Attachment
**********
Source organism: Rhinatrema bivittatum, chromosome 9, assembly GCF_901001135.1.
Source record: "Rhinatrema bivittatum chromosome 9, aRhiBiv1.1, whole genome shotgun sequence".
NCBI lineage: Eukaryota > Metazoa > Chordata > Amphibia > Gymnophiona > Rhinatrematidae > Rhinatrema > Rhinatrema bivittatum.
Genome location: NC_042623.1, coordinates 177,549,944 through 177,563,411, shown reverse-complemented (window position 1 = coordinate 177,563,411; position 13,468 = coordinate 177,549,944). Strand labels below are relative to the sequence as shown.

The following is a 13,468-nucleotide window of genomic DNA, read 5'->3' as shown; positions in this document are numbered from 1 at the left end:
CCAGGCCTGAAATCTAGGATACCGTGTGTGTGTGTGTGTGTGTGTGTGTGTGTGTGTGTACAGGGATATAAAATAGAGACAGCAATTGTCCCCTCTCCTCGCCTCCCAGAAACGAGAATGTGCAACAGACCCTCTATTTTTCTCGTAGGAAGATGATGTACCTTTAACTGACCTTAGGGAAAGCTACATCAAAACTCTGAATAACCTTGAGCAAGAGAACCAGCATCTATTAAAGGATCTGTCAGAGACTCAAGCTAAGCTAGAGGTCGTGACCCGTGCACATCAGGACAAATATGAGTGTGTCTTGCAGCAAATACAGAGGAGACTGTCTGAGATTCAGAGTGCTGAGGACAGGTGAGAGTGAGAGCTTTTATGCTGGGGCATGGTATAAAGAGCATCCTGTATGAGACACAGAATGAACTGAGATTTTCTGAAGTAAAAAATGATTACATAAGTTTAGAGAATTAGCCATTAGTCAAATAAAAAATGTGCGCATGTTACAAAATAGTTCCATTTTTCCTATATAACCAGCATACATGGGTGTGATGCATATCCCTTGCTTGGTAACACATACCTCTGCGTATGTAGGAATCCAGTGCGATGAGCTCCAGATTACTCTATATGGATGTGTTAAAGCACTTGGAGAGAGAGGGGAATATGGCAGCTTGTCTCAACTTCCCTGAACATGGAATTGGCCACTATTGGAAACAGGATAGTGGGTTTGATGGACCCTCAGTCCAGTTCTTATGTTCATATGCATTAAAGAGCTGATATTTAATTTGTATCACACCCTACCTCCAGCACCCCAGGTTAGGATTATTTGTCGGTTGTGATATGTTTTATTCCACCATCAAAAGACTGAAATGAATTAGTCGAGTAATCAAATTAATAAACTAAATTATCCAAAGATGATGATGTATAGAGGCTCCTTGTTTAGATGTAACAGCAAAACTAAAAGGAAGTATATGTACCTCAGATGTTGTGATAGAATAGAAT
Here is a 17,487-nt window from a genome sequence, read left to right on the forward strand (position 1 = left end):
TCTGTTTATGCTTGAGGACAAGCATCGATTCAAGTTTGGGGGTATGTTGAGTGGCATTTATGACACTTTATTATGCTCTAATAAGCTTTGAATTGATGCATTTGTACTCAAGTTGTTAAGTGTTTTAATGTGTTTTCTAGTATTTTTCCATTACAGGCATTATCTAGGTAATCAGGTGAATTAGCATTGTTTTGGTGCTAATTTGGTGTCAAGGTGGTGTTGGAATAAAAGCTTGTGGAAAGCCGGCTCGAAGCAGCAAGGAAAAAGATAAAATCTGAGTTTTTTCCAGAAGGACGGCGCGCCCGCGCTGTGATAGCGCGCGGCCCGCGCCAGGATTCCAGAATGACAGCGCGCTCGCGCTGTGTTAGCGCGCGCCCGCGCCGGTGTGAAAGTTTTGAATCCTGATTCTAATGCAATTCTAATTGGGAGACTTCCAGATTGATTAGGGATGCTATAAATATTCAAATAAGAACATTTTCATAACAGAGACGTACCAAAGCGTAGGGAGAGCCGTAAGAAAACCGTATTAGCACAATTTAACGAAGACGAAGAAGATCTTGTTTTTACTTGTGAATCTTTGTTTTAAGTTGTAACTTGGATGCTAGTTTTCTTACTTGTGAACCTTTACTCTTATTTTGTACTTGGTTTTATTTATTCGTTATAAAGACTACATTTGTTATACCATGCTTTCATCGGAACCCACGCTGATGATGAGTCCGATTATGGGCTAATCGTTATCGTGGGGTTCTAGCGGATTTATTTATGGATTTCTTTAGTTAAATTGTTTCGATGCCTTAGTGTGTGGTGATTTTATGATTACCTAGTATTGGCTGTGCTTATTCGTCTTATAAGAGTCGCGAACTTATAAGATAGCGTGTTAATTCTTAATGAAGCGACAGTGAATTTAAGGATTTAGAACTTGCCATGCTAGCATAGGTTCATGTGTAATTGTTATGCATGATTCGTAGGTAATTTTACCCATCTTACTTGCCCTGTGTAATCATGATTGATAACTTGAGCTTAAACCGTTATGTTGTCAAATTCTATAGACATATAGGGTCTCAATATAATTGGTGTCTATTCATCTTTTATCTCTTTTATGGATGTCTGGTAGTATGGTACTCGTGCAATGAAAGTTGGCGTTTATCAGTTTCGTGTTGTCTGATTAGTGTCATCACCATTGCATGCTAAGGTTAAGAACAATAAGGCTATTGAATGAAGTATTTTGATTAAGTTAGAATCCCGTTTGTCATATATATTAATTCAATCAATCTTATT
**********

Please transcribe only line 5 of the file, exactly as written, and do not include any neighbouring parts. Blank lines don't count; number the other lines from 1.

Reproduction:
The following is a 13,468-nucleotide window of genomic DNA, read 5'->3' as shown; positions in this document are numbered from 1 at the left end: